13 August 2012 - Who are you?

Not yet identified*
I am pretty certain I haven't seen this moth before.  It looks like it should be a member of the Crambidae - which contain the grass moths and the china-marks.  The moths in this family are, it seems, superficially familiar, particularly if they have been living a turbulent and wearing life-style.  This one is clearly marked and it rests with its abdomen slightly curled and elevated.  It is almost translucent but doesn't appear to be worn.  It didn't like captivity and its restlessness gained its liberty after this photograph was taken - partly because I thought it would be simple to identify.  Anania perlucidalis looks the closest but the website UK Moths doesn't have an image where a comparison might be drawn.  In fact there are only two Ananias on the website - yet there are nine in the new Micromoths guide.  The perlucidalis part of the Latin name (per intensive, lucidus bright) would seem to fit as the moth is similar to the Mother of Pearl (Pleuroptya ruralis) although much smaller.  Looking for other photographs for comparison has been inconclusive and Phlyctaenia perlucidalis would be a contender if it wasn't described as scarce.  Phluktaina is Greek for a blister: from the circular pale blotches on the wings.  So, if you aren't one of those - who are you?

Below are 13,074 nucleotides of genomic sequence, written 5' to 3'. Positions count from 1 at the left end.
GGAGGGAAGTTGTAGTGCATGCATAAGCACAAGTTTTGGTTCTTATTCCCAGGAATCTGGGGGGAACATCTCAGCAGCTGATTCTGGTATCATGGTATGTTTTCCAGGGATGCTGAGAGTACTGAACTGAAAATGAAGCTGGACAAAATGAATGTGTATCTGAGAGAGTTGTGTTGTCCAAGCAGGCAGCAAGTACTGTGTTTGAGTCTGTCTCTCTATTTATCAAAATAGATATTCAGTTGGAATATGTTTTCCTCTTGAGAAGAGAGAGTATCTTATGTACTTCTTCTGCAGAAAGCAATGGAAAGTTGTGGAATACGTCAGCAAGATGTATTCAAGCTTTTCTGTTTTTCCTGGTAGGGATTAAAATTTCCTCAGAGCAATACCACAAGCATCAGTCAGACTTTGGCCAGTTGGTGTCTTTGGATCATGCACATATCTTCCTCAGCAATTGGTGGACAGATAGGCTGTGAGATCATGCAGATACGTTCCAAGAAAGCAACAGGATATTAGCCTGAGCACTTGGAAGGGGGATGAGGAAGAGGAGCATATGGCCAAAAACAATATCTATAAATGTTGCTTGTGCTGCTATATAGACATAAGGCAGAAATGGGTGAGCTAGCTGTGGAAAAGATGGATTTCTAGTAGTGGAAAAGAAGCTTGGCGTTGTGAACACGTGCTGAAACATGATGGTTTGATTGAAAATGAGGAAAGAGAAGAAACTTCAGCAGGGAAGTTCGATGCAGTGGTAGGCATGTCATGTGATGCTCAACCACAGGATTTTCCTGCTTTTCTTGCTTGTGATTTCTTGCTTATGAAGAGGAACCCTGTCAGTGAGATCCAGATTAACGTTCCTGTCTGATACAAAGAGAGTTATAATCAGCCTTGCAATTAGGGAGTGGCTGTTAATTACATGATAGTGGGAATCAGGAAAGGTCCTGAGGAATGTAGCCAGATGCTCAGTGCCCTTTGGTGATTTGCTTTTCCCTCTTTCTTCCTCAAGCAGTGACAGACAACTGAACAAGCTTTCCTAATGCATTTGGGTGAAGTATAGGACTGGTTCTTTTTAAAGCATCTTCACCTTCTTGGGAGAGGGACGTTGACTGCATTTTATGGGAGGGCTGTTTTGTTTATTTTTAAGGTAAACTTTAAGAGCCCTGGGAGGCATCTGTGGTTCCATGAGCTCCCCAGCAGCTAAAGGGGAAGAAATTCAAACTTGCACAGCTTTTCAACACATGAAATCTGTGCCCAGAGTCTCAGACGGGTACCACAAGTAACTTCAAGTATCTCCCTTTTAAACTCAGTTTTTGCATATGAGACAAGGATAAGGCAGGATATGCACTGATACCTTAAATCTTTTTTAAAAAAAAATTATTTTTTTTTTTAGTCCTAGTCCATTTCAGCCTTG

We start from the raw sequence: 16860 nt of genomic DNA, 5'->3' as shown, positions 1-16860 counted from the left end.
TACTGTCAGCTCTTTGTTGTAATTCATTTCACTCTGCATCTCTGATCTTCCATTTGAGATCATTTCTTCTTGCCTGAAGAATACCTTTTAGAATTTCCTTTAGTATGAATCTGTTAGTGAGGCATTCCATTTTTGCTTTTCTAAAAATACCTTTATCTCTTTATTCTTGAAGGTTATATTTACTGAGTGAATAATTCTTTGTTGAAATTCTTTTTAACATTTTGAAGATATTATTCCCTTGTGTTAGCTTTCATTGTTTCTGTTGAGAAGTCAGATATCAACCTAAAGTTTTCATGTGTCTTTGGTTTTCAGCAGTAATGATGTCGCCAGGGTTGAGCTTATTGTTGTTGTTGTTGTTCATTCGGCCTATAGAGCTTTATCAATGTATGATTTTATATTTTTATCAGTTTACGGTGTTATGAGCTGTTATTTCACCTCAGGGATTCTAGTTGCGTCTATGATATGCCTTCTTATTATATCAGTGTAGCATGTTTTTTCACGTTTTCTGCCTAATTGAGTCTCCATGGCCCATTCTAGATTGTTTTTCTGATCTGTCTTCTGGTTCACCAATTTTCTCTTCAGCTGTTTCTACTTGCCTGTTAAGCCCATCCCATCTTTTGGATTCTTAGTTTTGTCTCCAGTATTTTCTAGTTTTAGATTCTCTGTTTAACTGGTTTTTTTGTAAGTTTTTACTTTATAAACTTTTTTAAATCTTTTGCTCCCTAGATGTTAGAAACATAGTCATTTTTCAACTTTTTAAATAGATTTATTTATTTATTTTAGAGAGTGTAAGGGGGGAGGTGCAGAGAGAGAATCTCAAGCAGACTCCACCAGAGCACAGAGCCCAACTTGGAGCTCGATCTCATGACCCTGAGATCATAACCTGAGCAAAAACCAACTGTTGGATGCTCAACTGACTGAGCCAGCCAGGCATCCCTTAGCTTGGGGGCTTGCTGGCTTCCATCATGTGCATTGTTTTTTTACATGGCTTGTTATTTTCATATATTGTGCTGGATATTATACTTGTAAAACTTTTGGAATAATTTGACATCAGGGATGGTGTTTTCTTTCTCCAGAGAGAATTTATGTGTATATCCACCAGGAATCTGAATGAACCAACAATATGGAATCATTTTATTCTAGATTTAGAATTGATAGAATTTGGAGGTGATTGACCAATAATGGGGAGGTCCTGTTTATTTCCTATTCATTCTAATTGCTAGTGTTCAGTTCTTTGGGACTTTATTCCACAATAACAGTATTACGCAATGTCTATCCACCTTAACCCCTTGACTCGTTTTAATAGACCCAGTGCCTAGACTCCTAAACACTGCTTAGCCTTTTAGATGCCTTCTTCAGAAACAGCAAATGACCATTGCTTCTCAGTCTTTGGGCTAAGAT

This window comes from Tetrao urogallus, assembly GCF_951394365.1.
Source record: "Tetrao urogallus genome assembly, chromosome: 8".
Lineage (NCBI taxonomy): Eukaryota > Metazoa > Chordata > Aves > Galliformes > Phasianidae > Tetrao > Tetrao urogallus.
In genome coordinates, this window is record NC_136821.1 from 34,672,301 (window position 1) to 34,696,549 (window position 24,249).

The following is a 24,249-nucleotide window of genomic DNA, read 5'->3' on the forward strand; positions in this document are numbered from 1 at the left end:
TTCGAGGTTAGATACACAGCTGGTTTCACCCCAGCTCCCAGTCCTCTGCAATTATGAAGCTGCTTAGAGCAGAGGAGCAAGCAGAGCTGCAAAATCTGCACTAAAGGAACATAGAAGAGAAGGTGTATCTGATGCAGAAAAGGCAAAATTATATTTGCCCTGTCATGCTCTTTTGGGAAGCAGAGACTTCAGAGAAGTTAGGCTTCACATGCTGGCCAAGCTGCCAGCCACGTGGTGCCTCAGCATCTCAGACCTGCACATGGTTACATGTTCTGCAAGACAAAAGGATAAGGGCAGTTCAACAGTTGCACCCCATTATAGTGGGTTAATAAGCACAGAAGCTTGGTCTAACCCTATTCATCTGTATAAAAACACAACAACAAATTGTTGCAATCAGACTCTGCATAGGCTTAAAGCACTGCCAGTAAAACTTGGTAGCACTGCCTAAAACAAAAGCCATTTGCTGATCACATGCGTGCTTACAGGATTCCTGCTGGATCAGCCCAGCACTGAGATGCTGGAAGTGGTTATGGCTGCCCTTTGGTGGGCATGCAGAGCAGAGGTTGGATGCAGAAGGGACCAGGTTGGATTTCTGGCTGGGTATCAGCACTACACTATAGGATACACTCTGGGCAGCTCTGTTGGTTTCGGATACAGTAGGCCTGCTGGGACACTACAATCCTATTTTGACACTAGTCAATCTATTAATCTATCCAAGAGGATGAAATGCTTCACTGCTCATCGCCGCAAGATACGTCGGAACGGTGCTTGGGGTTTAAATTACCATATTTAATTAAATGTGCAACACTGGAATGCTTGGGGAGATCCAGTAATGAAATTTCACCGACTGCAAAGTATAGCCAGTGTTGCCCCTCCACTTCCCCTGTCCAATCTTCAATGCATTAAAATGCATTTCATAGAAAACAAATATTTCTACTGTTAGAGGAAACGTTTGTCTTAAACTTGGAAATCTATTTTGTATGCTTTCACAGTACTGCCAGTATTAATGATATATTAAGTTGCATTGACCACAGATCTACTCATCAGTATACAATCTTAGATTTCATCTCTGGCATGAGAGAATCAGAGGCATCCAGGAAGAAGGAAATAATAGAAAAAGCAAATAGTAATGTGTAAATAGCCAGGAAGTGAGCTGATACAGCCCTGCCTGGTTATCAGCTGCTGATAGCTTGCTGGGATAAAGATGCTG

*Anania coronata - Dave Chesmore informs me.  I was fooled by the colour - still lots to learn.  So that's species number 234 - crowned with a wreath at Shandy Hall. 
Below is another micro.  This is Ypsolopha scabrella - high-crested (Ypsolopha) with rough (scabrella) raised scale tufts, behaving just as it is illustrated in the guide.
Last night there were over a hundred Lesser Yellow Underwings, Broad-bordered Yellow Underwings and Large Yellow Underwings in the trap.  The bats will be happy.

Ypsolopha scabrella